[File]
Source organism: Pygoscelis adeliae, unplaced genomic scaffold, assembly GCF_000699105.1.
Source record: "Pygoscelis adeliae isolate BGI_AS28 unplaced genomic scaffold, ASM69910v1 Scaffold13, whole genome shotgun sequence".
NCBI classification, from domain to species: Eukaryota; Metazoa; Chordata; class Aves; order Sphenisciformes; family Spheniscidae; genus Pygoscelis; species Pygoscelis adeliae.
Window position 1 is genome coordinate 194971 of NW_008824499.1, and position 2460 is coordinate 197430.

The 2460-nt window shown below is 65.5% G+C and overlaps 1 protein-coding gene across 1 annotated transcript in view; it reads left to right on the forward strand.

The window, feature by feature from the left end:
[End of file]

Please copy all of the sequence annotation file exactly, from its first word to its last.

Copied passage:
Source organism: Pygoscelis adeliae, unplaced genomic scaffold, assembly GCF_000699105.1.
Source record: "Pygoscelis adeliae isolate BGI_AS28 unplaced genomic scaffold, ASM69910v1 Scaffold13, whole genome shotgun sequence".
NCBI classification, from domain to species: Eukaryota; Metazoa; Chordata; class Aves; order Sphenisciformes; family Spheniscidae; genus Pygoscelis; species Pygoscelis adeliae.
Window position 1 is genome coordinate 194971 of NW_008824499.1, and position 2460 is coordinate 197430.

The 2460-nt window shown below is 65.5% G+C and overlaps 1 protein-coding gene across 1 annotated transcript in view; it reads left to right on the forward strand.

The window, feature by feature from the left end: